Above: The Infrared Perimeter Protector is basically a hi-tech electronic trip flare that can only be seen by night vision devices.
Category: Covert Alarm
Dimensions: 5.0 by 1.9 inches
Weight: 10.6 ounces
Above: The Infrared trip flare set and ready to go. Note how the trip line runs through the eye screw and up to the device’s “pin.”
The Infrared Perimeter Detector is an even more modern take on the classic military trip flare. It consists of a two-piece, plastic, weatherproof body that contains a small electronic circuit board and a 9-volt battery. A hole in the bottom of the body allows a 1/8-inch mini-plug — like the one at the end of your headphones — to be inserted into a receptacle on the circuit board. When the plug is removed, it triggers the device and activates an infrared strobe. To set the device, it is hung from a tree or other solid object and camouflaged with a plastic sleeve. An eye screw is inserted below it and the Kevlar trip line is threaded through the eye screw and up to the mini-plug trigger. The other end of the trip line is then strung across a likely avenue of approach. The Perimeter Protector’s 940nm signal is invisible to the naked eye but can be clearly seen with night vision scopes and low-light cameras. It is visible up to a mile away with Gen 3 night vision and produces a distinctive pulse rate that makes it easy to distinguish from other ambient light sources. Made in the USA, it comes complete with mounting hardware, an 85-foot spool of Kevlar tripline, a camouflaging sleeve, and a battery. Although it works exactly as advertised and is readily visible on the night-capable cameras of the average home security system, you still have to be looking at those cameras for the device to give you an edge as an early-warning alarm. For applications where there’s a living, breathing human staring at a security camera monitor or scanning the perimeter defenses with NVGs, this device makes sense. For civilian home security, it’s not very applicable.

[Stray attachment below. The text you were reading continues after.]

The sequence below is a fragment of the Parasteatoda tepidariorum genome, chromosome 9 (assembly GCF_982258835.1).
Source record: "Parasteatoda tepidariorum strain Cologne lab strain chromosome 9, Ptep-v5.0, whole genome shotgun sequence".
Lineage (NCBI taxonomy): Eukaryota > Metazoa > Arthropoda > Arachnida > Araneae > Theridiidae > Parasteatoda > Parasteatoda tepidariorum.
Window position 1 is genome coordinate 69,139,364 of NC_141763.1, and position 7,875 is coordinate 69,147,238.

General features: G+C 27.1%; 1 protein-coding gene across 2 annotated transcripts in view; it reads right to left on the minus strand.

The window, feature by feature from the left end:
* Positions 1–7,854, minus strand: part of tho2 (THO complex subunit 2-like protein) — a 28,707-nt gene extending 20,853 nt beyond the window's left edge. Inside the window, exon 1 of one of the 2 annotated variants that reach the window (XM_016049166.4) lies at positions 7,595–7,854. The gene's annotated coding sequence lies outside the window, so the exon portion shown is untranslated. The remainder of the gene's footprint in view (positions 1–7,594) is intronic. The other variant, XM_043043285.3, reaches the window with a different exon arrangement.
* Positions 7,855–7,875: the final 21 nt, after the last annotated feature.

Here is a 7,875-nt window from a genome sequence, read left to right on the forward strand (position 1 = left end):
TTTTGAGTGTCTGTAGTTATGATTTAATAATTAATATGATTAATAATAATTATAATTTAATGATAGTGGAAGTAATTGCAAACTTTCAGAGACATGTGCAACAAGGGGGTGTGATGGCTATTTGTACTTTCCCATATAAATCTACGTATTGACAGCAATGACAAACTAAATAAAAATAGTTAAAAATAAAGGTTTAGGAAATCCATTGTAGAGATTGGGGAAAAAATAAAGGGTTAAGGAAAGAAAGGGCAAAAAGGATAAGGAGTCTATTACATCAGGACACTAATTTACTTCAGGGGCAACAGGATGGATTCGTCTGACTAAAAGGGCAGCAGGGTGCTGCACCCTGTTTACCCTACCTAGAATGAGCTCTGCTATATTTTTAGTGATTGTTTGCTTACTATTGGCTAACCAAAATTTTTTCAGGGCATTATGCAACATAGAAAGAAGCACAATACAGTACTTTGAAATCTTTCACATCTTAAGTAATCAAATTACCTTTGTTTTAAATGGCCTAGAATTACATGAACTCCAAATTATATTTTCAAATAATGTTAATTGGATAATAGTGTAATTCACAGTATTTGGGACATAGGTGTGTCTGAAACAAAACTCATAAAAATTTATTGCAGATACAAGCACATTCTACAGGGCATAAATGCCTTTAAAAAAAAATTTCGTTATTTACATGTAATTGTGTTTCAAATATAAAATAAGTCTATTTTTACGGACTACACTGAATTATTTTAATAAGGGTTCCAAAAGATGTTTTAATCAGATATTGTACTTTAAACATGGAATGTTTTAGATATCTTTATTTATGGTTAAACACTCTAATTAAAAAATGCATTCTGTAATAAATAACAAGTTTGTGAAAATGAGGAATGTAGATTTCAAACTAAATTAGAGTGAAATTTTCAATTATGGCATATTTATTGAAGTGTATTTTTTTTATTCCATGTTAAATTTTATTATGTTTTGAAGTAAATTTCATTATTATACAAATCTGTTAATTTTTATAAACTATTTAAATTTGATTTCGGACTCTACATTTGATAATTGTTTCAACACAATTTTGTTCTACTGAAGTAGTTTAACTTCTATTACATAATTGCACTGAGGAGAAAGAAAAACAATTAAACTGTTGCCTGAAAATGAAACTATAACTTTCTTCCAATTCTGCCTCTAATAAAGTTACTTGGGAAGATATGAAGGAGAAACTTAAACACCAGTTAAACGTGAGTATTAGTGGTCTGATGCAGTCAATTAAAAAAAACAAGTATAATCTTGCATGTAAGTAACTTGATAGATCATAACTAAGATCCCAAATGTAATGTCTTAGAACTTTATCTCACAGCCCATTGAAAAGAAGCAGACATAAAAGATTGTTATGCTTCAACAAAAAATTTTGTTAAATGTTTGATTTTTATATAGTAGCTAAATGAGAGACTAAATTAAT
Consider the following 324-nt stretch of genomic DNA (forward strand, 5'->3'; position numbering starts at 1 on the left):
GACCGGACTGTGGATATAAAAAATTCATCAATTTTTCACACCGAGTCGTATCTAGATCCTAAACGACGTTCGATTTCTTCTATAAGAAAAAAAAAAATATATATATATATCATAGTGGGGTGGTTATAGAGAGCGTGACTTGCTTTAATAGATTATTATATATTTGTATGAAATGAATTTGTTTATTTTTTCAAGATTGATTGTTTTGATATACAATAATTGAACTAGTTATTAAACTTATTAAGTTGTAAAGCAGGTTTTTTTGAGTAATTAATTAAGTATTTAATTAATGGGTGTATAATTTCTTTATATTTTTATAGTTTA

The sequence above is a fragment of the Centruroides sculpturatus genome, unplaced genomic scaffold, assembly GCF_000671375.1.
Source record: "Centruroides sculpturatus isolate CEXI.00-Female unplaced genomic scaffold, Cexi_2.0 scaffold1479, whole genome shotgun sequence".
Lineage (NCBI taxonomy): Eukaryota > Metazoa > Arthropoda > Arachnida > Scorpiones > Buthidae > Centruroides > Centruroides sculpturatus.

Above: The Alarm Signaling Device is a trip-wire-activated audible alarm that fires a shotgun primer.
Category: Overt Alarm
Dimensions: 3.8 by 0.54 inches
Weight: 1.3 ounces
Above: The Alarm Signaling Device in place and ready to do its job.
The Alarm Signaling Device is basically an audio version of a trip flare. It consists of an aluminum body with a threaded “muzzle brake” plug, a spring-loaded striker, and a grenade-style pull pin. The threaded plug unscrews to accept a standard 209 shot shell primer and serves as an “anvil” to fire it. To set the device, cock the striker and insert the trigger pin and the back-up safety pin in their respective holes in the striker shaft and the body. Mount the device to a tree, fencepost, or similar solid object in a vertical position with the striker pointing up. Attach a trip line to the trigger pin and string it across a likely avenue of approach. Unscrew the end of the body, insert a 209 primer, and screw the end back into place. Finally, remove the safety pin to arm the device. When the trip line is pulled, the trigger pin slides out of the striker shaft and the spring drives it home to fire the primer. Nicely machined from high-quality aluminum and steel and sporting a non-reflective coating, the Alarm Signaling Device is a well-made piece of kit that is manufactured in the USA. Unlike visual trip-wire devices, the gunshot-like “crack” it produces is much more likely to get your attention and provide a true early-warning signal. It also sends a strong message to an intruder that he’s lost the element of surprise and that someone — potentially someone well-armed — is waiting for him. As such, it offers a significant deterrent effect as well. Versatile and reusable, this device cannot only be strung across paths and entry zones but can also be attached to remote gates and doors. The Alarm Signaling Device includes the device itself, an eye screw for mounting it, trigger and safety pins, and an instruction card. The primers and trip line must be purchased separately. Easy to install, this device can be used very creatively and provides both a true early-warning signal and the deterrence of an automated “warning shot.”